Uptown Innovation Corridor Design Principles: Great Streets

As the master developer for the Uptown Innovation Corridor, Uptown Consortium, Inc. (UCI) spent several years creating plans for the development in partnership with international global planning and design firm Sasaki. These planning initiatives yielded the Corridor master plans, including three design principles that lead all development in the area: Great Streets, Great Spaces and Great Places.

Great streets

“Since the beginning our goal has been to articulate a thoughtful implementation framework that balances land use, urban design, placemaking and real estate strategies,” says Beth Robinson, UCI’s President and CEO. “With Sasaki’s help, we have a roadmap to create a world-class urban district.”

The Great Streets, Great Spaces and Great Places principles are intended to guide current and future decision-making regarding the location, planning, design and quality of new projects that individually and collectively advance UCI’s vision for the Corridor.

Starting with the August newsletter, UCI will will focus on a different design principle through a series of articles, beginning with Great Streets. Streets that serve as major connections to and through the Uptown Innovation Corridor provide an opportunity to “set the tone” for the district’s appearance.

“For the Innovation Corridor, the streetscape elements will be thoughtfully designed and will help to create a cohesive visual identity,” Robinson says.

The Great Streets principle includes five components designed to create a pedestrian-friendly environment by increasing walkability and connectivity within the Corridor and the surrounding community:

1.     Urbanity

Organize continuous buildings along primary streets to reinforce Uptown’s identity as an urban place. However, all streets will include connections to the interior development, especially through the ecological corridor.

2.     Activity

Include retail and other active programming on the ground floor of developments along primary streets to encourage pedestrian activity and an 18/7 urban environment (18 hours a day/7 days per week).

3.     Mobility

Integrate safe connections for all modes of travel by separating the pedestrian and bicycle zones from vehicular and transit zones. In addition, UCI continues looking at ways to increase transportation options in Uptown, including a potential “transit hub” in the Corridor.

4.     Streetscape

Create a distinct, pedestrian character throughout the Corridor by including trees and other elements along primary streets in addition to the ecological corridor.

5.     Quality

Prioritize architectural and landscape design, material, and construction quality along main streets to increase sustainability and visual consistency.

Walkability and connectivity are critical to UCI’s placemaking efforts in the Corridor. According to the Brookings Institution, walkable urban places are more economically successful and can help attract talent to an area. In addition, Brookings’ research shows that “walkable urban places result in more sustainable tax bases, new economic foundations for the local economy, better climate outcomes, and better health outcomes.”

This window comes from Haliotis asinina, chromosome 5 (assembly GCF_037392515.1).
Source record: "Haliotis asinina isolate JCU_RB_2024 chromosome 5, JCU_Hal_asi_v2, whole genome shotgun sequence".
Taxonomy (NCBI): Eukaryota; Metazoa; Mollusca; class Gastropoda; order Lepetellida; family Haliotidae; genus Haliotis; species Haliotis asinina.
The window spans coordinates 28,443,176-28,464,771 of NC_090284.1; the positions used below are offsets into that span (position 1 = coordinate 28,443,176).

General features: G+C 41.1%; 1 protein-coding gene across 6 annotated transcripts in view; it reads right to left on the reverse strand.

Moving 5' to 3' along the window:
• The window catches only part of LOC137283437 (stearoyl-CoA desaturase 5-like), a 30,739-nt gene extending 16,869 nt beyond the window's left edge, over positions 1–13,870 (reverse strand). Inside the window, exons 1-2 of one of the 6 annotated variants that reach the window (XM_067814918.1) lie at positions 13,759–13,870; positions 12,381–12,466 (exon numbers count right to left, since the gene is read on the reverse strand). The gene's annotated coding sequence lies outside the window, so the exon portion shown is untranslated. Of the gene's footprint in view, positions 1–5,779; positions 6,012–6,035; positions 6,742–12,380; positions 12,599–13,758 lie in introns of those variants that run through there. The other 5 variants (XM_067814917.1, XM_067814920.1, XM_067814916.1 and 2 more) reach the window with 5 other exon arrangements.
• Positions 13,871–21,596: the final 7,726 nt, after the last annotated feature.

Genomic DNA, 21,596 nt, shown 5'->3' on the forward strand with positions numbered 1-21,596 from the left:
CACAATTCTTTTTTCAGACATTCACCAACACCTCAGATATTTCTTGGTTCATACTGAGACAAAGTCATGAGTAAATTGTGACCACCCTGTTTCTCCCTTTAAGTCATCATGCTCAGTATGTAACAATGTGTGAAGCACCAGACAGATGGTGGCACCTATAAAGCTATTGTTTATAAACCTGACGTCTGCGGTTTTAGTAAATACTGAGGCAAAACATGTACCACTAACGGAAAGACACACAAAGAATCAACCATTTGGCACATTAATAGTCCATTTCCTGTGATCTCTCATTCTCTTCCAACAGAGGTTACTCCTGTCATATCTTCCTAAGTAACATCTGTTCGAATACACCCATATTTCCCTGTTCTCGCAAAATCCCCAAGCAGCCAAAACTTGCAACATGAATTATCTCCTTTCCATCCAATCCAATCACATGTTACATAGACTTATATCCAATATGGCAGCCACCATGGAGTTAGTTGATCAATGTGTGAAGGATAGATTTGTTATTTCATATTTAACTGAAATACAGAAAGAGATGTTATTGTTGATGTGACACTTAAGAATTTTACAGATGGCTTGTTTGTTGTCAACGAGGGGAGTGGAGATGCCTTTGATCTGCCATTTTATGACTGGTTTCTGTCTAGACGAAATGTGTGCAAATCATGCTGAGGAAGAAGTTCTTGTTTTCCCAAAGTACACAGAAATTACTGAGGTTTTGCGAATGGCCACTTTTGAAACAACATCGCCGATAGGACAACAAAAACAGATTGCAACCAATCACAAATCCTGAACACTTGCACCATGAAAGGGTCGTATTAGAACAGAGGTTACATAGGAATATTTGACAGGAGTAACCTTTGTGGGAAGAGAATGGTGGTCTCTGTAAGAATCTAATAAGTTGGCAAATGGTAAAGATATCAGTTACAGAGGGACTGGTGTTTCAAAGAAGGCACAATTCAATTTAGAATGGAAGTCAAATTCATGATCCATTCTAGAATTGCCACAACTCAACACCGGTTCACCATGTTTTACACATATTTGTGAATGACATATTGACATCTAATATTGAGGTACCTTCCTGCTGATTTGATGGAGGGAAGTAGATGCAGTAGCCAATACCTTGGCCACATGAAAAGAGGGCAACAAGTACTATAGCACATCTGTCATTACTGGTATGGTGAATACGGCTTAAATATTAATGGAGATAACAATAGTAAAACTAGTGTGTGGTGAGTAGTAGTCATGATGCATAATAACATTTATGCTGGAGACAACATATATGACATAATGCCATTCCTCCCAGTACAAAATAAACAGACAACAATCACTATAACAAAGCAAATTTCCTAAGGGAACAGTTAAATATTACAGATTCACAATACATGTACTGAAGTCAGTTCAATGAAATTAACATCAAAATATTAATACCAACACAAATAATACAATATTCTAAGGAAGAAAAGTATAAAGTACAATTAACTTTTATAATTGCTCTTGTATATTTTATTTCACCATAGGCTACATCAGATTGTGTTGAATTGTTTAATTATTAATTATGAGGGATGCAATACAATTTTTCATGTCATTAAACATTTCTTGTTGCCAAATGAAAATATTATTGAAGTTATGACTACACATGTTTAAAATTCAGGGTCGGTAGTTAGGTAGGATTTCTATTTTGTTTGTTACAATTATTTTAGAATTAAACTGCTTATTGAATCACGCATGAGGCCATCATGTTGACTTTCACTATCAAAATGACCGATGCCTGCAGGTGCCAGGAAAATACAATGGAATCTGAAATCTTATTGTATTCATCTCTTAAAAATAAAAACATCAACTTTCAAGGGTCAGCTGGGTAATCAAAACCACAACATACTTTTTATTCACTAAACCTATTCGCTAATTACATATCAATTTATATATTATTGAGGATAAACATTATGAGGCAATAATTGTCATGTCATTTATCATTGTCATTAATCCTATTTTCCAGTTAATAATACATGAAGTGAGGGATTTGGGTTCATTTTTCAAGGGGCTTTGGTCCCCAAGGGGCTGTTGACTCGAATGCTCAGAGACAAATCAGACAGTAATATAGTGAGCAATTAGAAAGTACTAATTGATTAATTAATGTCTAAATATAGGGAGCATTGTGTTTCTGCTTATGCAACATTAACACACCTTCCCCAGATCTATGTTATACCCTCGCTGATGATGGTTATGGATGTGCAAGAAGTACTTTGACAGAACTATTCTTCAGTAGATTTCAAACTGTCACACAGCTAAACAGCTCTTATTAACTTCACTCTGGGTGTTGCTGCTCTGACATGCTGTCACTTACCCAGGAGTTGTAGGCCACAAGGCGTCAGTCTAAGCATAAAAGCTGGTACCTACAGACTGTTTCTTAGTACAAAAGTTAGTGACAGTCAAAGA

Innovation districts are more than the innovative companies and institutions who locate in the developments. They are ecosystems that include a range of transit options, active programming and public collaboration spaces, and neighborhood amenities that—together—create the type of inclusive environment where people want to live, work and play. That’s why these design principles are so significant to UCI’s planning and development intiiatives—Great Streets, including walkable, 18/7 environments, are key components of successful innovation districts.  

UCI has engaged local partners on all planning initiatives, including the City of Cincinnati, Uptown neighborhood community organizations, neighborhood residents and other local civic, business and community leaders. In 2018, UCI established the Uptown Innovation Corridor Advisory board consisting of key stakeholders to provide input on Corridor plans, including the development principles.

This is just one example of the years of planning that have gone into developing the Corridor into a world-class innovation district. Now, the Corridor is coming to life with the construction of Uptown Gateway and the tenant-packed 1819 Innovation Hub. As developers submit new plans and as construction continues across the Corridor, these design principles will ensure that the Corridor is developed in a sustainable and pedestrian-friendly manner to foster a collaborative, innovative and inclusive community.

For more information on the Uptown Innovation Corridor, visit www.uptowninnovationcorridor.com.